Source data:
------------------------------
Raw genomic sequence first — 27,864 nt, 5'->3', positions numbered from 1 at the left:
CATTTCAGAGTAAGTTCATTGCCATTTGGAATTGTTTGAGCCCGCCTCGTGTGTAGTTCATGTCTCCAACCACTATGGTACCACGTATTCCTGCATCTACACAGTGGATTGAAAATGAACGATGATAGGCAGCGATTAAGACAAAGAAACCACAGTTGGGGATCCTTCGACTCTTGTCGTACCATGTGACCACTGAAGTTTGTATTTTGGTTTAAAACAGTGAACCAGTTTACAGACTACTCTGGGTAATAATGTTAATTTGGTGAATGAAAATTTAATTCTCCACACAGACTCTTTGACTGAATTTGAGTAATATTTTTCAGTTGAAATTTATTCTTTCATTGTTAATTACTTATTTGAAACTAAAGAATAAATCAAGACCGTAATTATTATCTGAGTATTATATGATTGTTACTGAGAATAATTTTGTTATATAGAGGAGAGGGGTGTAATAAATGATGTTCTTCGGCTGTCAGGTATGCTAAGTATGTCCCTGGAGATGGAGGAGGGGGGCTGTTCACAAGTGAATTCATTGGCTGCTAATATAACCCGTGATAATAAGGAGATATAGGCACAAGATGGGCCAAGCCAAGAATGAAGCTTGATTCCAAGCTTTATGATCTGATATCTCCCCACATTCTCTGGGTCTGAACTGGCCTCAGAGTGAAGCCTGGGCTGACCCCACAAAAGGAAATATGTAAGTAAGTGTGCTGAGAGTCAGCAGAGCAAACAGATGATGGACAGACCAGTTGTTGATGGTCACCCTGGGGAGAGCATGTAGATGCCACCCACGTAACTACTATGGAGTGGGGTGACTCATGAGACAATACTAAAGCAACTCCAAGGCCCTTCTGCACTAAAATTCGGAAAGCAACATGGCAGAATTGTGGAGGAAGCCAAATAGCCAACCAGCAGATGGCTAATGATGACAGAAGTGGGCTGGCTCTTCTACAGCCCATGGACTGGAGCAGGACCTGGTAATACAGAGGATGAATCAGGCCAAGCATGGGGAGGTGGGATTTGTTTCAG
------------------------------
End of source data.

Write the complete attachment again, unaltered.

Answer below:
Raw genomic sequence first — 27,864 nt, 5'->3', positions numbered from 1 at the left:
CATTTCAGAGTAAGTTCATTGCCATTTGGAATTGTTTGAGCCCGCCTCGTGTGTAGTTCATGTCTCCAACCACTATGGTACCACGTATTCCTGCATCTACACAGTGGATTGAAAATGAACGATGATAGGCAGCGATTAAGACAAAGAAACCACAGTTGGGGATCCTTCGACTCTTGTCGTACCATGTGACCACTGAAGTTTGTATTTTGGTTTAAAACAGTGAACCAGTTTACAGACTACTCTGGGTAATAATGTTAATTTGGTGAATGAAAATTTAATTCTCCACACAGACTCTTTGACTGAATTTGAGTAATATTTTTCAGTTGAAATTTATTCTTTCATTGTTAATTACTTATTTGAAACTAAAGAATAAATCAAGACCGTAATTATTATCTGAGTATTATATGATTGTTACTGAGAATAATTTTGTTATATAGAGGAGAGGGGTGTAATAAATGATGTTCTTCGGCTGTCAGGTATGCTAAGTATGTCCCTGGAGATGGAGGAGGGGGGCTGTTCACAAGTGAATTCATTGGCTGCTAATATAACCCGTGATAATAAGGAGATATAGGCACAAGATGGGCCAAGCCAAGAATGAAGCTTGATTCCAAGCTTTATGATCTGATATCTCCCCACATTCTCTGGGTCTGAACTGGCCTCAGAGTGAAGCCTGGGCTGACCCCACAAAAGGAAATATGTAAGTAAGTGTGCTGAGAGTCAGCAGAGCAAACAGATGATGGACAGACCAGTTGTTGATGGTCACCCTGGGGAGAGCATGTAGATGCCACCCACGTAACTACTATGGAGTGGGGTGACTCATGAGACAATACTAAAGCAACTCCAAGGCCCTTCTGCACTAAAATTCGGAAAGCAACATGGCAGAATTGTGGAGGAAGCCAAATAGCCAACCAGCAGATGGCTAATGATGACAGAAGTGGGCTGGCTCTTCTACAGCCCATGGACTGGAGCAGGACCTGGTAATACAGAGGATGAATCAGGCCAAGCATGGGGAGGTGGGATTTGTTTCAG